Todd Huttunen began appraising more than 20 years ago with a few years off in between to pursue a career in cabinet making. He relegated that to hobby status and is currently an appraiser in an assessor’s office. His best friend dubbed him The Hall Monitor because of his rigidity and respect for rules. He offers Matrix readers tongue-in-groove insight on appraisal and housing issues. View his earlier handiwork on my first blog, Soapbox
In estimating the value of a house, appraisers are concerned with answering two fundamental questions.
1 – What is the value of the land, as vacant?
2 – What contribution, if any, does the existing improvement make to the underlying value of the land?
A recent study (pdf) conducted by the Lincoln Institute of Land Policy suggests that in the higher priced regions of the country, the land-to-value ratios range from 50% to 75%. In areas where “teardowns” are common, land values can actually exceed 100%, since the buyer looking to construct a new house has to add the cost of demolition to the price paid for the existing house before she can build the new one.
Although this is the reality in many parts of the New York metropolitan area, Boston, Southern California, and other regions, for a long time now banks and the appraisers who work for them have pretended otherwise. For some reason banks want to believe that the mortgages they make are on properties where the land represents between 25% and 35% of the market value and that the improvement represents the bulk of the value, 65% to 75%. Even as far back as 1985 when I started appraising and the land-to-value ratios were not as high as they are today, we were required to add a comment to our reports stating that “land values in excess of 30% of market value are common in this area,” whenever we estimated land value above that “magic number”.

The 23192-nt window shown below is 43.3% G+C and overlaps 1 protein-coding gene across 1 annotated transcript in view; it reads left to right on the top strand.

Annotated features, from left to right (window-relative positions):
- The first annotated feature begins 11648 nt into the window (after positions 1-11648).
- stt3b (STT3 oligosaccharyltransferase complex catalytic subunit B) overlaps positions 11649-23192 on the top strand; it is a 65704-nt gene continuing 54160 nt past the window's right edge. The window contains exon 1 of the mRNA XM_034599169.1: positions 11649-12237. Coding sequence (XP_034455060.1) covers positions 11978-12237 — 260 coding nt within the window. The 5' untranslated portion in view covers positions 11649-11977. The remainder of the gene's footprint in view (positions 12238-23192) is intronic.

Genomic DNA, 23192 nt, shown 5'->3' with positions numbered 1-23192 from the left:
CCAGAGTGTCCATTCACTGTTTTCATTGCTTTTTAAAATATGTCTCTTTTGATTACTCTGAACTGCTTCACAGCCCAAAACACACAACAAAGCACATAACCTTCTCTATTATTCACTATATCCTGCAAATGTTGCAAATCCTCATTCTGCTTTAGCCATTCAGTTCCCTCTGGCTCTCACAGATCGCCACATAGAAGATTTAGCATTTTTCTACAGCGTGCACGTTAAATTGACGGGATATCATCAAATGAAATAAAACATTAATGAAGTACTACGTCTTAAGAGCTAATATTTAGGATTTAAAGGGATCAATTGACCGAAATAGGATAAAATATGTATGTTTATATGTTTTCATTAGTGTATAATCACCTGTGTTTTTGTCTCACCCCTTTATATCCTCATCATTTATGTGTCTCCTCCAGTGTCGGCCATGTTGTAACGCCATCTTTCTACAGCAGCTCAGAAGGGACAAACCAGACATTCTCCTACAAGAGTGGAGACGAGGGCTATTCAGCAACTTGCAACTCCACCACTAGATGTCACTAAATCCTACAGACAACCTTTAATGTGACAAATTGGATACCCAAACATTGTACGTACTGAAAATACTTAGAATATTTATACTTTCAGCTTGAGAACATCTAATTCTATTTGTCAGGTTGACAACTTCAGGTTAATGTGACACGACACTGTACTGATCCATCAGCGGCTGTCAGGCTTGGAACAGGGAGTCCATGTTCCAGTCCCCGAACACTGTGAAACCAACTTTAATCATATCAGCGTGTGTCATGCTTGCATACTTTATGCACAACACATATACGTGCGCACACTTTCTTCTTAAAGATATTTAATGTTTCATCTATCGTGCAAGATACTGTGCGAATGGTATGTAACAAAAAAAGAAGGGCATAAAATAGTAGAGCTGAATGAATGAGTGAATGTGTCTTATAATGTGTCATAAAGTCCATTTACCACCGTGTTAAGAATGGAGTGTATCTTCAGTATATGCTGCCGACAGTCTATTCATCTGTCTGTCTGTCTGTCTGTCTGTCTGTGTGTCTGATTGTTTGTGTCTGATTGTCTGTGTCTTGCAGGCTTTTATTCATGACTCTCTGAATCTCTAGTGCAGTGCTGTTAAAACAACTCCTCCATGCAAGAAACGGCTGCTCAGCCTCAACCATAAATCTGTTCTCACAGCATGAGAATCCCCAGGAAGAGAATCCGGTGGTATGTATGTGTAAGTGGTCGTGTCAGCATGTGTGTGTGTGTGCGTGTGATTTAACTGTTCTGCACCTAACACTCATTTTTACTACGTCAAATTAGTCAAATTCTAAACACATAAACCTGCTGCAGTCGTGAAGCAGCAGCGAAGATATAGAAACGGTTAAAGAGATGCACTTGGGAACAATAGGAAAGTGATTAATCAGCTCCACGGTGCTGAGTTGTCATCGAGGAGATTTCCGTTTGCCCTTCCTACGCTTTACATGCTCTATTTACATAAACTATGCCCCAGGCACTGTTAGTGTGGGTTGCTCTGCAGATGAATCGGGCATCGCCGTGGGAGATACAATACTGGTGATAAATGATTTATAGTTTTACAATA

Appraisers I’ve spoken to say the reason they estimate land values at say, 30 – 35% of overall value, irrespective of the fact that it may be much greater, is that they are under pressure from lenders and underwriters who won’t approve loans on properties whose land-to-value ratio is more than roughly one-third. Conventional wisdom says banks don’t want to make loans on land, so they instruct their appraisers to say the land is 30 – 35% of market value (the fact that it may really be 80 – 90% doesn’t seem to bother them, as long as the appraiser says otherwise). The reality however, based on this Land to Value Ratios study from the Lincoln Institute of Land Policy, is that in many of the country’s higher priced locations, it is the land which comprises 50% to 75% or more of the value of the property.
This is important for a couple of reasons, one of which is the fact that appraisal forms are geared toward the notion that most of the value is in the improvement, and not the land. The adjustment grid, wherein the appraiser compares the subject property to the comparable sales, gives short shrift to factors relating to the land value and focuses instead on the improvements such as square footage of the house, number of bedrooms and baths, condition, and on the amenities such as fireplaces, patios and pools. Most of the dollar adjustments appraisers make are for differences in the improvements and amenities. But if 75% of the value is in the land, then why are we bothering to make an adjustment for the fact that one property has a fireplace and the other does not? Shouldn’t the focus be on factors relating to the land instead? These would include site size, shape, views, elevations, topography, frontage, etc.
Appraisers have been subject to scrutiny in recent years, given their role in the mortgage lending process, and some have been implicated for their unethical participation in the sub-prime debacle. I believe most appraisers are ethical, professional, and serious about the work they do. But I do think it’s time to recognize reality when it comes to the allocation of value between land and improvements. If the land value represents 50% or 75% or 100% of the value of the property, as it does in many parts of the country, then appraisers have an obligation to their clients to say so in their reports. And if that means the appraisal form itself needs to be redesigned to reflect the market as it is now, and not as it was in 1930, so be it.
Editor’s note: I find it amazing how so few consumers realize that changes in value during a period like we just went through is in the land, not the building (improvements) – jjm.